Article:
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Why Queryset.exists() is more efficient than Queryset.count()

djangodoctor profile image Django Doctor Updated on ・2 min read

During my career as a codebase review bot I've seen many variations of this anti-pattern:

import models 

queryset = models.Hound.objects.filter(is_asleep=True)


if queryset.count() > 0:
    return "run away!"
else:
    return "coast is clear"

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An experienced Django dev may chuckle at this misapplication of count(). I would never make that mistake! The thing is no dev is an island: over time devs change teams, inherit brownfield codebase that have accumulated tech debt, and will review code written by junior devs. It's therefore important to:

  • avoid the mistake
  • know how to effectively find and fix the mistake
  • know how to communicate what Django does to make exists quicker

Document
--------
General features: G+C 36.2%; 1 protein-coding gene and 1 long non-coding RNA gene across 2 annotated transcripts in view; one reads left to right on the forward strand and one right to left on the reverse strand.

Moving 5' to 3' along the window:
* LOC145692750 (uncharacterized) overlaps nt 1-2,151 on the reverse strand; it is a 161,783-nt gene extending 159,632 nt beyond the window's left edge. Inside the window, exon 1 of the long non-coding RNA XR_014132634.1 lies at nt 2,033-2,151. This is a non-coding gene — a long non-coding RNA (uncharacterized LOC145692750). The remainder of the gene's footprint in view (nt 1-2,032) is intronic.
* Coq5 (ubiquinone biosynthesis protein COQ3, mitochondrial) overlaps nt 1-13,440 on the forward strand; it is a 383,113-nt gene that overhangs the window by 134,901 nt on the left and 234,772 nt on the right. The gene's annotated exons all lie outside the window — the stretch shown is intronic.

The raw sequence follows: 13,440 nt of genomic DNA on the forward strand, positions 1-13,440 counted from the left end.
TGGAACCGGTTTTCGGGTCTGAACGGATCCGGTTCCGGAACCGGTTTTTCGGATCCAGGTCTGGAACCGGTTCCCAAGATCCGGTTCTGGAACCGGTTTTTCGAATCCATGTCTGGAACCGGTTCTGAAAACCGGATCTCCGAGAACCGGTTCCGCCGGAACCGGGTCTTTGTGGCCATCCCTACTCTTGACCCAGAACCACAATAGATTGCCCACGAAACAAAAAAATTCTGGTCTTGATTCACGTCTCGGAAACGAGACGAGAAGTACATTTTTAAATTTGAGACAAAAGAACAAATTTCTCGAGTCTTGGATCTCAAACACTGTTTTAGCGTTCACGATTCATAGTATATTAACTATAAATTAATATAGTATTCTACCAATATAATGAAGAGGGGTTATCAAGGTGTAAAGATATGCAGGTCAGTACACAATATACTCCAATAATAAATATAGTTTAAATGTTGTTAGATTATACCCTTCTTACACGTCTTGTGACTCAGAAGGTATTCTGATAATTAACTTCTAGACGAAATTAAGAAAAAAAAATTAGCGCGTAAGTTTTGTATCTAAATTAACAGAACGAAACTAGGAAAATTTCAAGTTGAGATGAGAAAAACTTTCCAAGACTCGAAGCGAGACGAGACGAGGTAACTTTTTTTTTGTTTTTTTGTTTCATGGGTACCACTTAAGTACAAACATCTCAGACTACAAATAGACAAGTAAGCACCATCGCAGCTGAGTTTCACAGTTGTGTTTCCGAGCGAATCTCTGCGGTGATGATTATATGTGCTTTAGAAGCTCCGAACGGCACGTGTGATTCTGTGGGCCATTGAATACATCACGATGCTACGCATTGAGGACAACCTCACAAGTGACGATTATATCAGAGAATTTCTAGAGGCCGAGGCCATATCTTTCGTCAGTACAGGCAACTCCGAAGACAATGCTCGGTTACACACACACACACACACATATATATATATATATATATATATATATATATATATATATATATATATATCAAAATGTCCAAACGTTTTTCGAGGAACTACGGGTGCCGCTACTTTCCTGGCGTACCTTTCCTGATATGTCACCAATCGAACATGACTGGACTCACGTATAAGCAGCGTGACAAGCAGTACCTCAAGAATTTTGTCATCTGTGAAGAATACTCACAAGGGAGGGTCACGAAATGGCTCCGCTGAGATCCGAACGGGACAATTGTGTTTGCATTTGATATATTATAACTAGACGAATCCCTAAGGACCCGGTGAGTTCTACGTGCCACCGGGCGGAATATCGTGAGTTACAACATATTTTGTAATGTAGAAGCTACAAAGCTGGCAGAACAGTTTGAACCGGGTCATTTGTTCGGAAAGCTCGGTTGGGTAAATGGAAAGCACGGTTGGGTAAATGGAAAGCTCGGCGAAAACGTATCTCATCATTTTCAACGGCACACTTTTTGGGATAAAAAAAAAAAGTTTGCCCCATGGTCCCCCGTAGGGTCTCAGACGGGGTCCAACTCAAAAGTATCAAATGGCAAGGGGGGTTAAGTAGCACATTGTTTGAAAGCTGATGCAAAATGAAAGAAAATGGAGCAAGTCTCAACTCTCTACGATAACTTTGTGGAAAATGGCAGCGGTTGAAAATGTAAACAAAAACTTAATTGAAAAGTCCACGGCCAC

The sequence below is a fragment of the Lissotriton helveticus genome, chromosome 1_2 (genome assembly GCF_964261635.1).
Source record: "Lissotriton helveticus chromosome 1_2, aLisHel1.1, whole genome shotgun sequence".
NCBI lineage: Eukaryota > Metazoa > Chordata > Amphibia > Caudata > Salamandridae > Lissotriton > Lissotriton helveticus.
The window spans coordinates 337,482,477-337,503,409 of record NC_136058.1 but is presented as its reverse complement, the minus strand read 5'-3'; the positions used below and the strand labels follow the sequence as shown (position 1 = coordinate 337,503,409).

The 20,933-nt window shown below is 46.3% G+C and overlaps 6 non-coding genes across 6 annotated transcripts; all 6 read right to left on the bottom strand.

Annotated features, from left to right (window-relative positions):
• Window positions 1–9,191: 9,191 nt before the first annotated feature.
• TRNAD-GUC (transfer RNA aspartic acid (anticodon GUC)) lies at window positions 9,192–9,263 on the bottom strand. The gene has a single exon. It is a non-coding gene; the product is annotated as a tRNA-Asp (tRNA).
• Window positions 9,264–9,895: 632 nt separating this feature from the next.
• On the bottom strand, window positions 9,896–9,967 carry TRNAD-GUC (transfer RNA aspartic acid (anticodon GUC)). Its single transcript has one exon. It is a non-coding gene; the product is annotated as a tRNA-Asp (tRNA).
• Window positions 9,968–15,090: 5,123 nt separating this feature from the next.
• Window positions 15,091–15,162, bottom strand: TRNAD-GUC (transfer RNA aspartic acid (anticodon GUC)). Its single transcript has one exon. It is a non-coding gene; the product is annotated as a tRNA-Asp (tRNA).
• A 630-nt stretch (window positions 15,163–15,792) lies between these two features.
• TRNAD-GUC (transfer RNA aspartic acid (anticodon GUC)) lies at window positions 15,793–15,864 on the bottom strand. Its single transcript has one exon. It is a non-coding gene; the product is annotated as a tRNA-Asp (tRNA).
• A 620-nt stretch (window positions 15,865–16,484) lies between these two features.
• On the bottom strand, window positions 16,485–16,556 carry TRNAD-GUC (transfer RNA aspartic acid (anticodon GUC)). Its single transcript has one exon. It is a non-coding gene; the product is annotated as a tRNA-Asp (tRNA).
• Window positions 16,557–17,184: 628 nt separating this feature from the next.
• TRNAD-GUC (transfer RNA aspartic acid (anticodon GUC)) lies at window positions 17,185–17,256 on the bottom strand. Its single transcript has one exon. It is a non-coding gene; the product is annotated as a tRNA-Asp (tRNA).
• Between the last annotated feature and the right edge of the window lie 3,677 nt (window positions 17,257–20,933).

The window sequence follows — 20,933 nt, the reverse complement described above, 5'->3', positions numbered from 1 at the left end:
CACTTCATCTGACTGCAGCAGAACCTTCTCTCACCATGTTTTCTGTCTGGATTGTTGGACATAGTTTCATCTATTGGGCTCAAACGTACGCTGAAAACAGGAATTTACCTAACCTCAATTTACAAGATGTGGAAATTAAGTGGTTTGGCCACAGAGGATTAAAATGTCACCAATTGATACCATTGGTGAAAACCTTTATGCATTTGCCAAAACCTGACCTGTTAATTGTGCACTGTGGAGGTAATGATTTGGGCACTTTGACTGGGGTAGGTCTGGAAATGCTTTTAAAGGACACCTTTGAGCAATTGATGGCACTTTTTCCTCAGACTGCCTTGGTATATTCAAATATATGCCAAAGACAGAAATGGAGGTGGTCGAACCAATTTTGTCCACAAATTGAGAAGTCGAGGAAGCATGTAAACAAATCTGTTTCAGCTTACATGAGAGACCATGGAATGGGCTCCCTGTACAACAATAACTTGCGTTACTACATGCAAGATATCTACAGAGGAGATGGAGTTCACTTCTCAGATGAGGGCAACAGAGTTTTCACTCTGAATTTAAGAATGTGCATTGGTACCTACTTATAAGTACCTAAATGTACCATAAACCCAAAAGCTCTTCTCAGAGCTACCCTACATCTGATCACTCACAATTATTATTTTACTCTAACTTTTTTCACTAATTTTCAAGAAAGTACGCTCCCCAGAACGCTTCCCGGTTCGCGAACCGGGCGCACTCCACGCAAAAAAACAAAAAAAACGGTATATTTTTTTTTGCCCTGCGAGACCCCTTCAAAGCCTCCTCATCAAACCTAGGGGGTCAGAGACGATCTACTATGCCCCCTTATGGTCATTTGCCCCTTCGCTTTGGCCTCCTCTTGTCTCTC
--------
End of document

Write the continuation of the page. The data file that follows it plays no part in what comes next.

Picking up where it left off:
At the end of the post I will show how to effortlessly find and fix this anti-pattern.

Efficiency

Comparing queryset.count() is less efficient than checking queryset.exists(). The above example is a harder to read and less efficient variations of the following:

import models 

queryset = models.Hound.objects.filter(pk=1)


if queryset.exists():
    return "run away!"
else:
    return "coast is clear"

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The Django docs tells us to use querySet.count() if you only want the count, and use queryset.exists() if you only want to find out if at least one result exists.

The reason for this advice is because queryset.count() performs an SQL operation that scans every row in the database table to calculate the sum. On the other hand queryset.exists() simply reads a single record in the most optimized way:

  • remove ordering
  • remove grouping
  • clear any dev-defined select_related and distinct from the queryset

Does your codebase misuse queryset.count?

Over time it's easy for tech debt to slip into your codebase. I can check that for you at django.doctor, or can review your GitHub PRs:

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Or try out Django refactor challenges.

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